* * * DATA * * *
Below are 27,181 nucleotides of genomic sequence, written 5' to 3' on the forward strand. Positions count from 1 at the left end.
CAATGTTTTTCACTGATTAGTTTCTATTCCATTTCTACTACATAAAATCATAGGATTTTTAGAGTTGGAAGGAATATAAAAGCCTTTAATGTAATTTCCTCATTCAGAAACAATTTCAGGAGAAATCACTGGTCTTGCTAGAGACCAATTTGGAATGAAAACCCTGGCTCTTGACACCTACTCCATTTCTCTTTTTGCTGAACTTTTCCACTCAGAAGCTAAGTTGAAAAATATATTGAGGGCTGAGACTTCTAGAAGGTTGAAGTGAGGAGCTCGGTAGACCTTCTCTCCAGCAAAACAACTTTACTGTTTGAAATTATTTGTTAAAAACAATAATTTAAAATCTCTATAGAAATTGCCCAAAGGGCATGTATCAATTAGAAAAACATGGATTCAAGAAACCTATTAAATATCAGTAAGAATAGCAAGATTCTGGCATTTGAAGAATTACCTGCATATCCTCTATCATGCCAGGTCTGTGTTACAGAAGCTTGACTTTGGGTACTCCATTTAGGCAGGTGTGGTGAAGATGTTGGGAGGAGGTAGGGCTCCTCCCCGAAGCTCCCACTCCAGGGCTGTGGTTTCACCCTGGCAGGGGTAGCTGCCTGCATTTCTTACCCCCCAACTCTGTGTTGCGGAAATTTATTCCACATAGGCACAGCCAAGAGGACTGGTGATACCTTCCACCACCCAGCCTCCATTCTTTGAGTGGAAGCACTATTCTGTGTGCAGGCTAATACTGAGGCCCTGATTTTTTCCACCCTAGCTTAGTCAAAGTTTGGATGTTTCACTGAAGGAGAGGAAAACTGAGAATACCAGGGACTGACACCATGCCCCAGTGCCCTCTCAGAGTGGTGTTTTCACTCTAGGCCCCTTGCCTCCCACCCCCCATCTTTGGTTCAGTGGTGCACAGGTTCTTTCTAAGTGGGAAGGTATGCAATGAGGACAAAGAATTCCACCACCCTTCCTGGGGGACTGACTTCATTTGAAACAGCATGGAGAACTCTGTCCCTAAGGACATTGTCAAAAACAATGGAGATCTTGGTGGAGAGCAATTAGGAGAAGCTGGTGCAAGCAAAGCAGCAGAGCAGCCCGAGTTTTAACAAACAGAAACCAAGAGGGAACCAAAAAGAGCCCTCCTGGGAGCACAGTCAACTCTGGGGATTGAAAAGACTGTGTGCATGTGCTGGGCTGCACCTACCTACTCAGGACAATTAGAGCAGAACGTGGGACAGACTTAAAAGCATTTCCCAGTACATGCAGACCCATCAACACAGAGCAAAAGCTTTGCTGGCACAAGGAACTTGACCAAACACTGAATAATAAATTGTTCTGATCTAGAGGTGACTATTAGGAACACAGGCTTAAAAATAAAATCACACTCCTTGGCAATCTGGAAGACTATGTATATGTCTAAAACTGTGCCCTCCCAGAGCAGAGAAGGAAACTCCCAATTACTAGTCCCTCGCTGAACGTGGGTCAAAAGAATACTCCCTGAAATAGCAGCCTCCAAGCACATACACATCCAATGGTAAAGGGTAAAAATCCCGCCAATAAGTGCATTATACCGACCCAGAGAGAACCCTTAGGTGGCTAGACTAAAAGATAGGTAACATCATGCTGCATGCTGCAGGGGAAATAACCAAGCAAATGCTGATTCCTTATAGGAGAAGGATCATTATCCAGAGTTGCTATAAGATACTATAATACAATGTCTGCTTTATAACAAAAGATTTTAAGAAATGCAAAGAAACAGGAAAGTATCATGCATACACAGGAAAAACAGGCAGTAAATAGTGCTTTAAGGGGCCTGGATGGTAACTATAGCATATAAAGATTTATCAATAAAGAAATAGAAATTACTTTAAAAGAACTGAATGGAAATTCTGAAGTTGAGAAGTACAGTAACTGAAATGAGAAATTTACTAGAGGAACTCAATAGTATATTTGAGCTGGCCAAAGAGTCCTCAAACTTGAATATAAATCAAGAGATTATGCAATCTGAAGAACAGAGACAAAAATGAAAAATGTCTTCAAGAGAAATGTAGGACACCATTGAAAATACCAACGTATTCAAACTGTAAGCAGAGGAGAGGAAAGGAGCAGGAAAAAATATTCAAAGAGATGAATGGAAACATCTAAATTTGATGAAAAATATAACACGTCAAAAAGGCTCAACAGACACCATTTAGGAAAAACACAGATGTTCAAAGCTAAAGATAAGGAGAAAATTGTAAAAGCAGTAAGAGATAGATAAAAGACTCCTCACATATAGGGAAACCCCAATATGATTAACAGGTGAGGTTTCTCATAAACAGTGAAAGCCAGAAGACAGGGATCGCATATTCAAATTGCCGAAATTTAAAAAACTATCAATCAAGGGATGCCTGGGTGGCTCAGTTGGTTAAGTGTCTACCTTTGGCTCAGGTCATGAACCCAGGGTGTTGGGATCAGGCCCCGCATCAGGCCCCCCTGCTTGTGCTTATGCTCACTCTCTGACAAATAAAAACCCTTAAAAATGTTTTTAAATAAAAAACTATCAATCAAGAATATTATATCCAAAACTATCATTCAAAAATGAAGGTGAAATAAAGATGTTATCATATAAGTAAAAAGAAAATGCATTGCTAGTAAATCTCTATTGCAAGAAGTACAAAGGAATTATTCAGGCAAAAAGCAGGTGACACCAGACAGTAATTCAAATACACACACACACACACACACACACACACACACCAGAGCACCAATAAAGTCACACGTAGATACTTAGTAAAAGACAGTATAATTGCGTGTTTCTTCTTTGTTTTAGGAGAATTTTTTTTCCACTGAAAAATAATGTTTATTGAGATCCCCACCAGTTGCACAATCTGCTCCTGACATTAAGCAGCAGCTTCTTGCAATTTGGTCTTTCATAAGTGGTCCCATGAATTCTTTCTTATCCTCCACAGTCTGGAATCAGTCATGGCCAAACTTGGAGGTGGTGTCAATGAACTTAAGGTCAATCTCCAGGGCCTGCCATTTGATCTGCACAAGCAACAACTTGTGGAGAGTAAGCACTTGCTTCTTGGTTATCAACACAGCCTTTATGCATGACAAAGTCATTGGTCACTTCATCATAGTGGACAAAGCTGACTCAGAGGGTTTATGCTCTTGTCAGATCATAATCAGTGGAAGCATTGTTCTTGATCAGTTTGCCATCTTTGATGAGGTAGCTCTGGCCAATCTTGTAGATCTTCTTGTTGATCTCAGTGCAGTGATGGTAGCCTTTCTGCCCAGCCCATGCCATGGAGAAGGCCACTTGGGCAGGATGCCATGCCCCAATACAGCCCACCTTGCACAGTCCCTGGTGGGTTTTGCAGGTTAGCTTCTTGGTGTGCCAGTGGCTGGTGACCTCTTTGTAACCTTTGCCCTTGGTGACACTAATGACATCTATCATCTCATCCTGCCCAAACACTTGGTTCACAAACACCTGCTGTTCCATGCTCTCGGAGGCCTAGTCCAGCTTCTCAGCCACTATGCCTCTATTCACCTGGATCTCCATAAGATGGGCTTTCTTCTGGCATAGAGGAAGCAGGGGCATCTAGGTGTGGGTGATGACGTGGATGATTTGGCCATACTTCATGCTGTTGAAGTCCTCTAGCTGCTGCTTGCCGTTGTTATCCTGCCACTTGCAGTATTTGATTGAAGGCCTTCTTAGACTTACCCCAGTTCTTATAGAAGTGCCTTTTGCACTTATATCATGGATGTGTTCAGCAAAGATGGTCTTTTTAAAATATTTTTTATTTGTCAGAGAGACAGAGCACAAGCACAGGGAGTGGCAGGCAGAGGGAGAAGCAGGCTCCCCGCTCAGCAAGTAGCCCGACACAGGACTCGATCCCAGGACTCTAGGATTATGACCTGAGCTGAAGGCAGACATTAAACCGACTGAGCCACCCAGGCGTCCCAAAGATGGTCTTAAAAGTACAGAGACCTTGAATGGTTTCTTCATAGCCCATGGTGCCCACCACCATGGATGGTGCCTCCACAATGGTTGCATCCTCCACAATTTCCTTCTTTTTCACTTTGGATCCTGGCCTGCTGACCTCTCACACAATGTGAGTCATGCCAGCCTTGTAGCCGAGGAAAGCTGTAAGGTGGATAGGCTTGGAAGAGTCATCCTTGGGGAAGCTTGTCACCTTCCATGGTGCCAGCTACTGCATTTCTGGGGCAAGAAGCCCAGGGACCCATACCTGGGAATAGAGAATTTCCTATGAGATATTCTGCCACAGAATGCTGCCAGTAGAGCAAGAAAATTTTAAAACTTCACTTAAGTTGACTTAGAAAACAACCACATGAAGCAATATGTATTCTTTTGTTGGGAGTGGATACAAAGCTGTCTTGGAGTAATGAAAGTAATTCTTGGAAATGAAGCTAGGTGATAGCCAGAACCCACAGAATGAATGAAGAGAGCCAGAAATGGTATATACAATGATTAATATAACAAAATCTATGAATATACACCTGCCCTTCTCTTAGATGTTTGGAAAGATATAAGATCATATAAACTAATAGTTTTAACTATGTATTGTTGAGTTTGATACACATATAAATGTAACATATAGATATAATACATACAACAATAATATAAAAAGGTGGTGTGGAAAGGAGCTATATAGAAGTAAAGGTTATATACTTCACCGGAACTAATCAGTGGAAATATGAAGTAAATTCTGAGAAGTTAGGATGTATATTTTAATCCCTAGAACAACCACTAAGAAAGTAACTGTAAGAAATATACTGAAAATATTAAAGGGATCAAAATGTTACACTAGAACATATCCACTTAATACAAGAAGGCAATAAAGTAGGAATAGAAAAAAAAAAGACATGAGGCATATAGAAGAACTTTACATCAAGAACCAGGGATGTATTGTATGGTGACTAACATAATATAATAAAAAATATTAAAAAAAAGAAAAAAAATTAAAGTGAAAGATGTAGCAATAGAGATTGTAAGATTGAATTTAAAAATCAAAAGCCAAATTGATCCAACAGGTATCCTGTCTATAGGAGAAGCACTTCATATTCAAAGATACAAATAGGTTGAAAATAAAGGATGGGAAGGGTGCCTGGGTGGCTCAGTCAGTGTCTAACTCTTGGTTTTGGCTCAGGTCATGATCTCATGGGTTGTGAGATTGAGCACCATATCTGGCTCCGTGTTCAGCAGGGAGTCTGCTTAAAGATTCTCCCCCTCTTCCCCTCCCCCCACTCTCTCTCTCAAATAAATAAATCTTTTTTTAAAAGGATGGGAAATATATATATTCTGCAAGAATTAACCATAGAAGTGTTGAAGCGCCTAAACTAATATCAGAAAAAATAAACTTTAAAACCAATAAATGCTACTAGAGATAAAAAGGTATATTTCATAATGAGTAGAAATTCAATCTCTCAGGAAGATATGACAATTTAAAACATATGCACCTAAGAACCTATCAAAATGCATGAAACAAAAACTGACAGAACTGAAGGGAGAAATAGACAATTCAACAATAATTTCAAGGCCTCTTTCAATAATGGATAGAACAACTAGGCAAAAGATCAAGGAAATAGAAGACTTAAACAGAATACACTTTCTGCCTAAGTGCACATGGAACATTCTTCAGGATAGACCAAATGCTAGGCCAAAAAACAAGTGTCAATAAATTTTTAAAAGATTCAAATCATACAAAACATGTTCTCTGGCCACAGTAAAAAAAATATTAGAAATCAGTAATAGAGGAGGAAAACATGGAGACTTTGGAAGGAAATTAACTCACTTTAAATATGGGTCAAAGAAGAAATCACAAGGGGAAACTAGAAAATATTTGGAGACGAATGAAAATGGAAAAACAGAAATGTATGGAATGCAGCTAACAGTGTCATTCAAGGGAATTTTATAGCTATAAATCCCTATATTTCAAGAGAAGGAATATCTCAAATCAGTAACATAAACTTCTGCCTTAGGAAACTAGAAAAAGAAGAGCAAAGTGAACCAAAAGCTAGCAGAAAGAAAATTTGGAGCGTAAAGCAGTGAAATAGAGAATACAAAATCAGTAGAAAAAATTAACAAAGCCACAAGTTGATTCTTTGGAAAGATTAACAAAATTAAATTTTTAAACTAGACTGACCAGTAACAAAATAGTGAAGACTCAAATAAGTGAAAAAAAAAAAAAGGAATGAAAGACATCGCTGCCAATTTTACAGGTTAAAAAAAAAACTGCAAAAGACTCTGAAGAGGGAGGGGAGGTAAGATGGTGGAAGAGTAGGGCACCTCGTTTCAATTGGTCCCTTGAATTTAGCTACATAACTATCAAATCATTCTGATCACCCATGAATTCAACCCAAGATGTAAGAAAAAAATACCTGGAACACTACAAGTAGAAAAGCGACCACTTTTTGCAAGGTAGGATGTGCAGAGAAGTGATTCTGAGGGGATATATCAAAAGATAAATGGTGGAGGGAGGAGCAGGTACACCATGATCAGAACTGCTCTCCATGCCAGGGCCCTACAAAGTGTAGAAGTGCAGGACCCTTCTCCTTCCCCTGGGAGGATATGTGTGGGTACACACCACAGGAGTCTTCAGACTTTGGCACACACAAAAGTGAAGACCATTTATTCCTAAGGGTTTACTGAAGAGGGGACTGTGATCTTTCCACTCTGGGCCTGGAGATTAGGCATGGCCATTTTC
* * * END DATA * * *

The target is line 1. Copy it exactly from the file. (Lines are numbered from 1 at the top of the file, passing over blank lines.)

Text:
Below are 27,181 nucleotides of genomic sequence, written 5' to 3' on the forward strand. Positions count from 1 at the left end.